The economics is covered off, as is the military impact of bombing on Germany. It is incredible in one sense to read how much slack there was in the German ecomony until the last days of the war: the sacrifices that Britain made in 1940 (such as killing zoo animals) were never made in Germany until the bitter end, if at all. German women were meant to remain in the kitchen, not building planes in factories, unlike in Britain, the US, and course Russia.

In asking how effective was the bombing campaign, the question is only worth asking to the extent alternative uses of the capital can be identified.
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7 of 7 people found the following review helpful By P. J. Clarke on 14 Feb. 2010
Format: Paperback
Once again, Max Hastings has hit the target 'right on the chin,' with his superb account of the RAF's strategic bombing campaign. Hastings attention to detail and objectivity is clearly evident in this well researched account of the RAF Bomber Command offensive against Germany. Hastings covers the activity of the bombers from the somewhat bumbling early activity of the RAF in 1939-41, when predominantly antiquated machines such as the Whitley & Blenheim were pressed into battle, often with disasterous results. He highlights the dismal levels of accuracy achieved 39-42, and the lack of navigational aids that meant that the RAF was initially unable to actually mount effective attacks against targets. Hastings goes on to detail the evolution of Bomber Command under Harris, into the extremely potent & hard hitting military organisation that it became. Every aspect is covered in great detail, from the experiences of aircrew at the sharp end, the devastating impact on German civilians, the strategy employed by both sides, the evolution of technology IE Gee, Oboe & H2S, & counter-measures such as window, the development of the German defences etc.
This excelent book is an essential addition to the bookshelf of any person interested in RAF Bomber Command & it's activities 1939-45. It is every bit as well researched, & readable as Patrick Bishop's superlative, "Bomber Boys."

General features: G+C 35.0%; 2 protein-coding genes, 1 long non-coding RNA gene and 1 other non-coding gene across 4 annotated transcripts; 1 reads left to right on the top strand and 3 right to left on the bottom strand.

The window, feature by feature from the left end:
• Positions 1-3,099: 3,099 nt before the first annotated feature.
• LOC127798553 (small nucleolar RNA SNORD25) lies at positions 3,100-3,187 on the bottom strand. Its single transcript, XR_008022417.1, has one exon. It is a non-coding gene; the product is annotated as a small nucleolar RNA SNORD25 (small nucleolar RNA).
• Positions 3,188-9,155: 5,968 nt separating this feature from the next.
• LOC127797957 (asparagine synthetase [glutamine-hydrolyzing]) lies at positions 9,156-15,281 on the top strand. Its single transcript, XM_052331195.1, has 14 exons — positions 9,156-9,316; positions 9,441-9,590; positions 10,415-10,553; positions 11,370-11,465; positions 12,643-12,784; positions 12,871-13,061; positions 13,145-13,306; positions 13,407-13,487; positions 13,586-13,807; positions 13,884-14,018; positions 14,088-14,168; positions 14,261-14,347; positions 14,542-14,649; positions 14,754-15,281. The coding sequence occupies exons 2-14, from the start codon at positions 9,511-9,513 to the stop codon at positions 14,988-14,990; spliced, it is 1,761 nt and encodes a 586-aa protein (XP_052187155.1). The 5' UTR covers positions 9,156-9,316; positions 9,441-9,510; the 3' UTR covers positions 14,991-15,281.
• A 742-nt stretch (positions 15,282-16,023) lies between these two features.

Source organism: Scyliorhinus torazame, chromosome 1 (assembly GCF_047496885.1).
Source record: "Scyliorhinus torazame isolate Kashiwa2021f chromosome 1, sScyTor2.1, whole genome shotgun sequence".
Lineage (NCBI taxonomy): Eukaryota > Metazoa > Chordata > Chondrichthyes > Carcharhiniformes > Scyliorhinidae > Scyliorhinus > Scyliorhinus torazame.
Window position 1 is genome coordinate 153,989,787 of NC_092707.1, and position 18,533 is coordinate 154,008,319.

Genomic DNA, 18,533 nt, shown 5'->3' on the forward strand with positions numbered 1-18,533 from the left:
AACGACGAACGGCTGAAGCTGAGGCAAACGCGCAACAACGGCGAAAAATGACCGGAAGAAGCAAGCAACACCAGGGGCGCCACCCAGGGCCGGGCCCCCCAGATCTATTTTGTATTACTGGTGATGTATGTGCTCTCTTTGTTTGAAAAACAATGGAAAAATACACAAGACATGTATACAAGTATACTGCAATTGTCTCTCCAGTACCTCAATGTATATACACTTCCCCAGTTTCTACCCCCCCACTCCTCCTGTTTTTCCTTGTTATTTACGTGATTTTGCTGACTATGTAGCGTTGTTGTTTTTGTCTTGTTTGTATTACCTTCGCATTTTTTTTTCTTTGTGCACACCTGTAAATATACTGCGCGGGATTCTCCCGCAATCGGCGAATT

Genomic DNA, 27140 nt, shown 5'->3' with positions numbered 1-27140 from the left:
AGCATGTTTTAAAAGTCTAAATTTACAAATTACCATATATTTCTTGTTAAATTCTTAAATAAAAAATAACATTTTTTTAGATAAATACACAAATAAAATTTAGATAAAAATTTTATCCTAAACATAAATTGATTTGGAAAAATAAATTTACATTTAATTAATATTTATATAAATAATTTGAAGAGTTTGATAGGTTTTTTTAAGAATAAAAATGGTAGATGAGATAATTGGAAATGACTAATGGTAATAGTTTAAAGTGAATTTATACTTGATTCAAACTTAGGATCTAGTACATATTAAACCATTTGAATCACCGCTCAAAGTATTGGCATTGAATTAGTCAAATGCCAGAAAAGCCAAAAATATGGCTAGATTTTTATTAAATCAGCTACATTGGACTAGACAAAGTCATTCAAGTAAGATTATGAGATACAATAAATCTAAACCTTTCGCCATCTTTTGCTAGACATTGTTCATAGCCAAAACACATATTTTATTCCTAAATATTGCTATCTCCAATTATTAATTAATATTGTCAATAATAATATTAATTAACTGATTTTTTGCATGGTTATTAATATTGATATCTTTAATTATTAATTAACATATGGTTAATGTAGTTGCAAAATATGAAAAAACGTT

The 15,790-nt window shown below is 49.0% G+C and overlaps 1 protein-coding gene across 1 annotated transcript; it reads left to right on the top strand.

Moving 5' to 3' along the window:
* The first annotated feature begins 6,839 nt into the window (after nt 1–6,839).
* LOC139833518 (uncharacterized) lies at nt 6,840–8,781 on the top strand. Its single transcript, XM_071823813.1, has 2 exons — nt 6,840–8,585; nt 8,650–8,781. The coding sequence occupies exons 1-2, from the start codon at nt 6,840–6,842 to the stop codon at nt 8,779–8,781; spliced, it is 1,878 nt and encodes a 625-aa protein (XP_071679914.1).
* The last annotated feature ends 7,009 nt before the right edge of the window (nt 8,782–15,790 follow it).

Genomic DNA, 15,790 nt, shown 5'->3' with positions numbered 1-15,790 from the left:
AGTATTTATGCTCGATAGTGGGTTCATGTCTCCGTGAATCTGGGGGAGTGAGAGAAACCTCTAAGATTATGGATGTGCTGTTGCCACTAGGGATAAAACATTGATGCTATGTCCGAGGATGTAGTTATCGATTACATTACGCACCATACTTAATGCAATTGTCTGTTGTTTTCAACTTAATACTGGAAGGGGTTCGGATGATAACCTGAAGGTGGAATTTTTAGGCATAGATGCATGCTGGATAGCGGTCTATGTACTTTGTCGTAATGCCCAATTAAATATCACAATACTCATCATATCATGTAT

Hastings provides an objective & thorough account that allows the reader to form his/her own conclusions as to the contribution that BC made to allied victory. On reading the book, it is impossible not to be impressed & full of respect & admiration for the many thousands of British, Australian, Kiwis, Canadians and other Common Wealth aircrew who served in Bomber Command 1939-45.
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58 of 62 people found the following review helpful By A Customer on 4 Jan. 2001
Format: Paperback
I always think of Max Hastings as that bloke on Question Time with the pinstripe suits that have the stripes just a little too wide.
Pity he has to waste his time with all that journalism, his real forte is military history and I think he should stick to it.
This is an extremely good book that manages to convey the appalling unreality that must have been the lot of bomber crews who knew they only had a few months to live - at best and yet conveys a proper appreciation of 'Bomber' Harris and his vital role in maintaining British morale when all we had to hit back at the Germans were the bombing raids of dubious accuracy and effectiveness. The sense of theatre that Harris brought to the job - with his 1,000 bomber raids and his uncompromising public statements - is well chronicled here.
But when Hastings describes the carnage of the raid at Darmstadt - a really boring little raid by Bomber Command standards - you feel real revulsion about what was done in the name of freedom.
Great stuff. Well worth buying.